Mathematical models for dengue fever epidemiology: a 10-year systematic review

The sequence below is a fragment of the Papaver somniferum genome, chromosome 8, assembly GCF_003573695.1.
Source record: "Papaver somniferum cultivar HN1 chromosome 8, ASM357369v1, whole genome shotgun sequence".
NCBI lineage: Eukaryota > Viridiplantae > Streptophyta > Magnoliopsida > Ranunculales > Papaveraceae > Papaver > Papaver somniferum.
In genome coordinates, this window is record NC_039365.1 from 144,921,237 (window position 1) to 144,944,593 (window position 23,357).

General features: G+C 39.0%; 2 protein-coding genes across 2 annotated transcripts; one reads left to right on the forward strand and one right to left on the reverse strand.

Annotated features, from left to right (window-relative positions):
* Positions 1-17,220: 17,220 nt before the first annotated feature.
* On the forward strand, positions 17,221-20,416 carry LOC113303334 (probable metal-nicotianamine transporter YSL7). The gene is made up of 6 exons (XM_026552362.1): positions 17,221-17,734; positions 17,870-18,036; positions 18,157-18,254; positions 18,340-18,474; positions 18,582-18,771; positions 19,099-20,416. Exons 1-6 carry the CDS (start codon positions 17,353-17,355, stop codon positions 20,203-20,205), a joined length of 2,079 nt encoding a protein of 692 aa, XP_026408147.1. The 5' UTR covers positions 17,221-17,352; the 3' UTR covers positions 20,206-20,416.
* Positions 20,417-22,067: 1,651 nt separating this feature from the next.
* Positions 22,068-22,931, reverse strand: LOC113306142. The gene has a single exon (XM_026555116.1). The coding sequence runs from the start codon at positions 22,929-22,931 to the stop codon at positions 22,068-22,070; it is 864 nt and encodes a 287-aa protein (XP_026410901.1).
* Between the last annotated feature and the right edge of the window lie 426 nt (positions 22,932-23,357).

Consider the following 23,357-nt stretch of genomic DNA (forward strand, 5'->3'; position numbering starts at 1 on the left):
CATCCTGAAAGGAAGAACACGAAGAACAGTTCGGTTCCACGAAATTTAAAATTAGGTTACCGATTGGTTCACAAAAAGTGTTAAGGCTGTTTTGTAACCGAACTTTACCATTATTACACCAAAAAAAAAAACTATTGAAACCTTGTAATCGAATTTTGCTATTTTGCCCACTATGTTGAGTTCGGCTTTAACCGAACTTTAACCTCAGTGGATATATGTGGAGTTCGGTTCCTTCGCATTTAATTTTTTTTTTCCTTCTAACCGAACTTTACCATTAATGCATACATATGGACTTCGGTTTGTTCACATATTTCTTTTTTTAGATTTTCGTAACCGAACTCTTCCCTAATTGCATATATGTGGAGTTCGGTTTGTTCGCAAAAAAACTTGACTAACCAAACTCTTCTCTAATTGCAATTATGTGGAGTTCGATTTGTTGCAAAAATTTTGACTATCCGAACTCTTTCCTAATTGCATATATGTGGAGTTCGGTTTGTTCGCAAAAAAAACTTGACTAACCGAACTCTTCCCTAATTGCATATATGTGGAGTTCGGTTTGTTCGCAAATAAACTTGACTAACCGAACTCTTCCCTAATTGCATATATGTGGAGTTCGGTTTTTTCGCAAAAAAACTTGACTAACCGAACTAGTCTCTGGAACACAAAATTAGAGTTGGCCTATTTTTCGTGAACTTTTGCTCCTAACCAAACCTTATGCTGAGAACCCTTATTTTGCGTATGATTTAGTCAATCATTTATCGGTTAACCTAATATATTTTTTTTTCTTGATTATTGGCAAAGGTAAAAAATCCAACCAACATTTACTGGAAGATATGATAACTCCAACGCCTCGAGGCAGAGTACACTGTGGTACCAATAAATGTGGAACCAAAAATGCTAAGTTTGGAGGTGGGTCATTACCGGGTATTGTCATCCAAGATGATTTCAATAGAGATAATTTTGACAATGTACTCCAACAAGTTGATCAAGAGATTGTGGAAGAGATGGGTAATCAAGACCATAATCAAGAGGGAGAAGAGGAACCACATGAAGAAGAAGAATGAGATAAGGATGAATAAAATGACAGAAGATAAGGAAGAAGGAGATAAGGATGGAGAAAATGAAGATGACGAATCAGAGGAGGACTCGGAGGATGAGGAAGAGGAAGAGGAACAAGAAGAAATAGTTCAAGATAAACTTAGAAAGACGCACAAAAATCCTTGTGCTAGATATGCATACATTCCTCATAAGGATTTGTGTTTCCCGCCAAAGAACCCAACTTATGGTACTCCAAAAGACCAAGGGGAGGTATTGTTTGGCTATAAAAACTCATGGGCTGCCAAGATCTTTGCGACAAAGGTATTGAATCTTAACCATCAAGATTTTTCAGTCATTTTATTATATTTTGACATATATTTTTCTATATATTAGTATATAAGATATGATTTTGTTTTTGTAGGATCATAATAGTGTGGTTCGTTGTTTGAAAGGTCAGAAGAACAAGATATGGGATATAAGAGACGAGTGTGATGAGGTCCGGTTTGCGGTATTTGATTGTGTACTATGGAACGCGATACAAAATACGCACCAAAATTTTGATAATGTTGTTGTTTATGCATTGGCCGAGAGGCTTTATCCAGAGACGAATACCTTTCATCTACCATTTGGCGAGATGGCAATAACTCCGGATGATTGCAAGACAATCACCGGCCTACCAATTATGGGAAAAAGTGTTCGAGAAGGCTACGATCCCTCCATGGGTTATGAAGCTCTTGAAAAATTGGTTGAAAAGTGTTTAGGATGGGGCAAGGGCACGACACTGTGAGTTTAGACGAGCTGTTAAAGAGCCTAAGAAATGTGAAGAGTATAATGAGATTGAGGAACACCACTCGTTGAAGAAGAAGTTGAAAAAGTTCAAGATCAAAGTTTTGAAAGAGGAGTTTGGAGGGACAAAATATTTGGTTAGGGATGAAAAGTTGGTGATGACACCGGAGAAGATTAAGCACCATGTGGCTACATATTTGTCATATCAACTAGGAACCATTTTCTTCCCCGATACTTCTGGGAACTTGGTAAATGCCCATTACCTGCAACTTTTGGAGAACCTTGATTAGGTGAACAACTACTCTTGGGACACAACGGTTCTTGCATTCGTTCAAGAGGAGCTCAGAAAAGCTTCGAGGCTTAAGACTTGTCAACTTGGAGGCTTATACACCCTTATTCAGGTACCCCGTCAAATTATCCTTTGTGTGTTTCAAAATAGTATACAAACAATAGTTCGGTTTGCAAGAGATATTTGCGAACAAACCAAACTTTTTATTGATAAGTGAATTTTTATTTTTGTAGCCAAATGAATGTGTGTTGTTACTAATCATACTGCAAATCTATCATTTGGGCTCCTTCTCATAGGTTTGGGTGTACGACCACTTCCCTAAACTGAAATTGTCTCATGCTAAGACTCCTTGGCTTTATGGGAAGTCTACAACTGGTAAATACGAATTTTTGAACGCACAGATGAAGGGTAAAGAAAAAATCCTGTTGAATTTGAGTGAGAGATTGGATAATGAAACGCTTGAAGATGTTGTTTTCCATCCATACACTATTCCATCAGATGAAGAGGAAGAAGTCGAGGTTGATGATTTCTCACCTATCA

Mathematical models have a long history in epidemiological research, and as the COVID-19 pandemic progressed, research on mathematical modeling became imperative and very influential to understand the epidemiological dynamics of disease spreading. Mathematical models describing dengue fever epidemiological dynamics are found back from 1970. Dengue fever is a viral mosquito-borne infection caused by four antigenically related but distinct serotypes (DENV-1 to DENV-4). With 2.5 billion people at risk of acquiring the infection, it is a major international public health concern. Although most of the cases are asymptomatic or mild, the disease immunological response is complex, with severe disease linked to the antibody-dependent enhancement (ADE) - a disease augmentation phenomenon where pre-existing antibodies to previous dengue infection do not neutralize but rather enhance the new infection. Here, we present a 10-year systematic review on mathematical models for dengue fever epidemiology. Specifically, we review multi-strain frameworks describing host-to-host and vector-host transmission models and within-host models describing viral replication and the respective immune response. Following a detailed literature search in standard scientific databases, different mathematical models in terms of their scope, analytical approach and structural form, including model validation and parameter estimation using empirical data, are described and analysed. Aiming to identify a consensus on infectious diseases modeling aspects that can contribute to public health authorities for disease control, we revise the current understanding of epidemiological and immunological factors influencing the transmission dynamics of dengue. This review provide insights on general features to be considered to model aspects of real-world public health problems, such as the current epidemiological scenario we are living in.